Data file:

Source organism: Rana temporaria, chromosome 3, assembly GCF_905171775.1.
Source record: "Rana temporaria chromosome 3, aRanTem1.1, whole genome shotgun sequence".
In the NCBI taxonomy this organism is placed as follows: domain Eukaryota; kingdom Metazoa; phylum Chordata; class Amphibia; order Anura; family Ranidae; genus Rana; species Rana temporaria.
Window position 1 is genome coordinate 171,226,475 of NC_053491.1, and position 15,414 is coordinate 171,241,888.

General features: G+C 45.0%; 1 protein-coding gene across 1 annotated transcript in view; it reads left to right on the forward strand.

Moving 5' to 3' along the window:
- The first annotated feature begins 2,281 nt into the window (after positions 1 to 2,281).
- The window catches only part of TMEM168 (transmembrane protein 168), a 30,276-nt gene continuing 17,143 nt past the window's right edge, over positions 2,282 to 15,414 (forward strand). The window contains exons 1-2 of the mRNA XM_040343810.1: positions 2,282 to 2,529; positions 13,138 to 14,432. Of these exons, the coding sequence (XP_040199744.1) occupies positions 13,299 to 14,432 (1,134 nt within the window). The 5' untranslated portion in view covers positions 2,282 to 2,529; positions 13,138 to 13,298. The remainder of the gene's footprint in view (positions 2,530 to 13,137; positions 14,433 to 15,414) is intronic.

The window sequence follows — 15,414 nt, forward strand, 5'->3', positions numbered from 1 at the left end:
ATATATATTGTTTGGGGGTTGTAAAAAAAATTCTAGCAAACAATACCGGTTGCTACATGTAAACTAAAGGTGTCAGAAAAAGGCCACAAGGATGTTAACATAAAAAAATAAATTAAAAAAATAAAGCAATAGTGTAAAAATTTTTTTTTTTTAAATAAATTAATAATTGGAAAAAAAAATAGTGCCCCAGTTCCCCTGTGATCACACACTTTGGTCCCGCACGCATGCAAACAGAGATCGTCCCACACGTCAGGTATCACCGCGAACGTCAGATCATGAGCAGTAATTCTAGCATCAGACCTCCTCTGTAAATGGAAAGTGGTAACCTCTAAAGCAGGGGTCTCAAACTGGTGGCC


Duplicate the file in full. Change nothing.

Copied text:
Source organism: Rana temporaria, chromosome 3, assembly GCF_905171775.1.
Source record: "Rana temporaria chromosome 3, aRanTem1.1, whole genome shotgun sequence".
In the NCBI taxonomy this organism is placed as follows: domain Eukaryota; kingdom Metazoa; phylum Chordata; class Amphibia; order Anura; family Ranidae; genus Rana; species Rana temporaria.
Window position 1 is genome coordinate 171,226,475 of NC_053491.1, and position 15,414 is coordinate 171,241,888.

General features: G+C 45.0%; 1 protein-coding gene across 1 annotated transcript in view; it reads left to right on the forward strand.

Moving 5' to 3' along the window:
- The first annotated feature begins 2,281 nt into the window (after positions 1 to 2,281).
- The window catches only part of TMEM168 (transmembrane protein 168), a 30,276-nt gene continuing 17,143 nt past the window's right edge, over positions 2,282 to 15,414 (forward strand). The window contains exons 1-2 of the mRNA XM_040343810.1: positions 2,282 to 2,529; positions 13,138 to 14,432. Of these exons, the coding sequence (XP_040199744.1) occupies positions 13,299 to 14,432 (1,134 nt within the window). The 5' untranslated portion in view covers positions 2,282 to 2,529; positions 13,138 to 13,298. The remainder of the gene's footprint in view (positions 2,530 to 13,137; positions 14,433 to 15,414) is intronic.

The window sequence follows — 15,414 nt, forward strand, 5'->3', positions numbered from 1 at the left end:
ATATATATTGTTTGGGGGTTGTAAAAAAAATTCTAGCAAACAATACCGGTTGCTACATGTAAACTAAAGGTGTCAGAAAAAGGCCACAAGGATGTTAACATAAAAAAATAAATTAAAAAAATAAAGCAATAGTGTAAAAATTTTTTTTTTTTAAATAAATTAATAATTGGAAAAAAAAATAGTGCCCCAGTTCCCCTGTGATCACACACTTTGGTCCCGCACGCATGCAAACAGAGATCGTCCCACACGTCAGGTATCACCGCGAACGTCAGATCATGAGCAGTAATTCTAGCATCAGACCTCCTCTGTAAATGGAAAGTGGTAACCTCTAAAGCAGGGGTCTCAAACTGGTGGCC